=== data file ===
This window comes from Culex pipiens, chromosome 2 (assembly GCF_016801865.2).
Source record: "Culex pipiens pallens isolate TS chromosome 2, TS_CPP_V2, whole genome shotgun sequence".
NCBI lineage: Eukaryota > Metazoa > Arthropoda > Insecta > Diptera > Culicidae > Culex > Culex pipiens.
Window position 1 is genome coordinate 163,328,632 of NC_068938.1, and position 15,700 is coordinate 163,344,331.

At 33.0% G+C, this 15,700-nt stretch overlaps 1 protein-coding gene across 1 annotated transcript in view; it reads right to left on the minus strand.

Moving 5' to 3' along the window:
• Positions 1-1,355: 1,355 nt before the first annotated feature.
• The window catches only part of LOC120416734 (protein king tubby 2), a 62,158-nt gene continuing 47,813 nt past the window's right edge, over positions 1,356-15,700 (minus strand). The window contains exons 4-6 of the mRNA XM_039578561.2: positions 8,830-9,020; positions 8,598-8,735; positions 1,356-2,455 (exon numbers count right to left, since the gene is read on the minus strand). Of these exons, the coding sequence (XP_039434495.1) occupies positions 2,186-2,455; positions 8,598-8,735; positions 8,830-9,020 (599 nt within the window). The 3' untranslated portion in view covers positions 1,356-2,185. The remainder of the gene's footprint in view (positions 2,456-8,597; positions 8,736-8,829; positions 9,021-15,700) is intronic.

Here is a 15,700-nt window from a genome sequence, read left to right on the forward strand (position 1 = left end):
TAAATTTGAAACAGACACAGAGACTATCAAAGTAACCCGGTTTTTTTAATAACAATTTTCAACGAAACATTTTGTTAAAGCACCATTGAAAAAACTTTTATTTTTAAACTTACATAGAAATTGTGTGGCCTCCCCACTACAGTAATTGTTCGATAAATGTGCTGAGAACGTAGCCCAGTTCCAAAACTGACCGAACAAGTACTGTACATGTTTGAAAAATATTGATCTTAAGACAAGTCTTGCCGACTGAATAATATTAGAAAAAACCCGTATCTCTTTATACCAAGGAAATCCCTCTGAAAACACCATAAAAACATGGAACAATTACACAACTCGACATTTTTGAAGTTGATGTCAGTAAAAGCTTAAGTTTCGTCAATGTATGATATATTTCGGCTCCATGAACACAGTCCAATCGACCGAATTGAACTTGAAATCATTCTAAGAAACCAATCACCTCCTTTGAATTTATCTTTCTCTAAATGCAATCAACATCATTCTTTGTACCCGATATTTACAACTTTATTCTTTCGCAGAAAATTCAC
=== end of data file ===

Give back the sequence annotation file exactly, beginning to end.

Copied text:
This window comes from Culex pipiens, chromosome 2 (assembly GCF_016801865.2).
Source record: "Culex pipiens pallens isolate TS chromosome 2, TS_CPP_V2, whole genome shotgun sequence".
NCBI lineage: Eukaryota > Metazoa > Arthropoda > Insecta > Diptera > Culicidae > Culex > Culex pipiens.
Window position 1 is genome coordinate 163,328,632 of NC_068938.1, and position 15,700 is coordinate 163,344,331.

At 33.0% G+C, this 15,700-nt stretch overlaps 1 protein-coding gene across 1 annotated transcript in view; it reads right to left on the minus strand.

Moving 5' to 3' along the window:
• Positions 1-1,355: 1,355 nt before the first annotated feature.
• The window catches only part of LOC120416734 (protein king tubby 2), a 62,158-nt gene continuing 47,813 nt past the window's right edge, over positions 1,356-15,700 (minus strand). The window contains exons 4-6 of the mRNA XM_039578561.2: positions 8,830-9,020; positions 8,598-8,735; positions 1,356-2,455 (exon numbers count right to left, since the gene is read on the minus strand). Of these exons, the coding sequence (XP_039434495.1) occupies positions 2,186-2,455; positions 8,598-8,735; positions 8,830-9,020 (599 nt within the window). The 3' untranslated portion in view covers positions 1,356-2,185. The remainder of the gene's footprint in view (positions 2,456-8,597; positions 8,736-8,829; positions 9,021-15,700) is intronic.

Here is a 15,700-nt window from a genome sequence, read left to right on the forward strand (position 1 = left end):
TAAATTTGAAACAGACACAGAGACTATCAAAGTAACCCGGTTTTTTTAATAACAATTTTCAACGAAACATTTTGTTAAAGCACCATTGAAAAAACTTTTATTTTTAAACTTACATAGAAATTGTGTGGCCTCCCCACTACAGTAATTGTTCGATAAATGTGCTGAGAACGTAGCCCAGTTCCAAAACTGACCGAACAAGTACTGTACATGTTTGAAAAATATTGATCTTAAGACAAGTCTTGCCGACTGAATAATATTAGAAAAAACCCGTATCTCTTTATACCAAGGAAATCCCTCTGAAAACACCATAAAAACATGGAACAATTACACAACTCGACATTTTTGAAGTTGATGTCAGTAAAAGCTTAAGTTTCGTCAATGTATGATATATTTCGGCTCCATGAACACAGTCCAATCGACCGAATTGAACTTGAAATCATTCTAAGAAACCAATCACCTCCTTTGAATTTATCTTTCTCTAAATGCAATCAACATCATTCTTTGTACCCGATATTTACAACTTTATTCTTTCGCAGAAAATTCAC